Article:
7 thoughts on “Obama on the Verge of First Meeting With Netanyahu: A Change is Gonna Come – Tikun Olam תיקון עולם إصلاح العالم
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  1. I wish I were as confident. I just know too much about the way these people have acted in the past and what they are capable of.

    For one thing, Obama could APPEAR to have made change, then when Israel commits the unthinkable, he will have to go allong with whatever the bosses decided. You know, and I know, the REAL truth will not come out in public. This whole scenario was probably scripted at the Bilderberg meeting last week.

    I wish I could be cheerfuly optimistic, and yes that attitude was what got a good man like Freeman slandered until he was forced to withdraw, but deep down, I know the agenda. And love ain’t part of it.

    Few things happen on these levels that are not carefully scripted.

  2. I hope you’re right, Richard. I’ve become more and more disillusioned with Obama, mainly over the regressive nature of the bank bailout and the way he chose to surround himself with neo-liberal Wall Street hucksters (i.e. Tim Geithner and Larry Summers and co.), AND his foolhardy Afghanistan policy. But I still hold out faith and hope overall. He’s an incredible politician and a brilliant man. I know he possesses a real moral, ethical center in there, too. And it’s early still. If he does step out with moral courage on the I-P issue, that will be amazing, truly inspiring (and there are some good indicators in the right direction, as you mention).

  3. “…I sense that Obama is picking his moment,” Mr. Freeman said…

    I too obtain that same “sense” of the man, though the meeting with Netanyahu tomorrow may not be the precise moment for jerking on the collar and choking the surrogate to heel. There is yet the speech to the Arab world, Egypt, other Middle East potentates to visit or entertain and a Persian election to transpire. In the meantime Obama is sizing up his opposite counterparts and likely broadening his grasp of the broken terrain he must navigate. When its time to act we will all know in no uncertain terms.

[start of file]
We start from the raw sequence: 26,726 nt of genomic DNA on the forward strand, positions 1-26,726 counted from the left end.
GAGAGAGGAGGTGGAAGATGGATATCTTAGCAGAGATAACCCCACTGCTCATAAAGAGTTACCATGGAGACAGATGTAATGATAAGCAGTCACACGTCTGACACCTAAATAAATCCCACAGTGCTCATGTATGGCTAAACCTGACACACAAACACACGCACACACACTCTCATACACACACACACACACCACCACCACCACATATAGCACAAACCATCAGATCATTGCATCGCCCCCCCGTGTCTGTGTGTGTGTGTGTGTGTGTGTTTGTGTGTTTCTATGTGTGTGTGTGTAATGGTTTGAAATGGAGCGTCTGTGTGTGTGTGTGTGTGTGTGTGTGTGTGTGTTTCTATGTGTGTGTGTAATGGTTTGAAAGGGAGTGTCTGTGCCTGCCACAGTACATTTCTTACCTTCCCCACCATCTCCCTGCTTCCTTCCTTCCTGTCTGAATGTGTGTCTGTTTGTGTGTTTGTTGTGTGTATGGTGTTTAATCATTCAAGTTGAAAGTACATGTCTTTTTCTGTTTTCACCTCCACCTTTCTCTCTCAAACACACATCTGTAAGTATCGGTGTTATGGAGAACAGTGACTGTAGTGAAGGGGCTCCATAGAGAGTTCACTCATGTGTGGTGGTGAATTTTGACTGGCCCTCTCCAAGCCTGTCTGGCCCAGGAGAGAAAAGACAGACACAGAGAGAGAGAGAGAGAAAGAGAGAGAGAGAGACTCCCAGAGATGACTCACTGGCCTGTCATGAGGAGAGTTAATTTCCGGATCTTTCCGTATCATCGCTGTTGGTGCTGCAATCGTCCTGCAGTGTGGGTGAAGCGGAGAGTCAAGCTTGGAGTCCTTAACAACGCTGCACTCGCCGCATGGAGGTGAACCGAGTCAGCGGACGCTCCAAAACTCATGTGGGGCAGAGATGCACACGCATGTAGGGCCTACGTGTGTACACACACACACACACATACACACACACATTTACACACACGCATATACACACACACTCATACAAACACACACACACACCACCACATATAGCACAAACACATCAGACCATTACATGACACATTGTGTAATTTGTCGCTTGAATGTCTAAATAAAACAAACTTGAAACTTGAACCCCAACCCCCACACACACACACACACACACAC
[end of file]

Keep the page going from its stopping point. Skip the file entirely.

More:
4. It was a good article but you compare apples to oranges in your crusade against with Ethan Bronner, who you obviously don’t like. That’s fine. I disagree again. I now read Bronner with a more critical eye but still do not find substance ( examples) in recent articles. Those articles are fine don’t read as one sided necessarily just because they report on the leaders from one side. Nor on the other hand are they crusading, which may be what you look for. The apples /oranges for me are about Cooper, a diplomatic correspondent covering a broad range of issues from the US with a totally different background, versus Bronner who is based in Jerusalem as a bureau chief working with other reporters there. Also Cooper’s article was analysis mostly, very competent and informing, but nothing extraordinary and not out on a limb. Bronner mostly reports with less ( but some) analysis.

    Taken as a whole, the NYT coverage on our issue, lately especially, is just fine imo with many reporters contributing. Opinion of the more satisfying sort which may be what you are looking for abounds elsewhere.

    I also wish I were as confident as you, Charles Freeman and Barbara ( above) about Obama. These are interesting times.

  5. RE: “The N.Y. Times has written a pitch-perfect article about the winds of change blowing from the White House regarding the Israel-U.S. relationship…”

    GOMER PYLE SEZ: “Shazam!”, “Gaaw-aawl-ly” and “Surprise, surprise, surprise!”

  6. I’m willing to bet that a lot of people in the U.S. government “get it” about the Palestinians’ dire situation – they’re just too cowardly to do anything about it.

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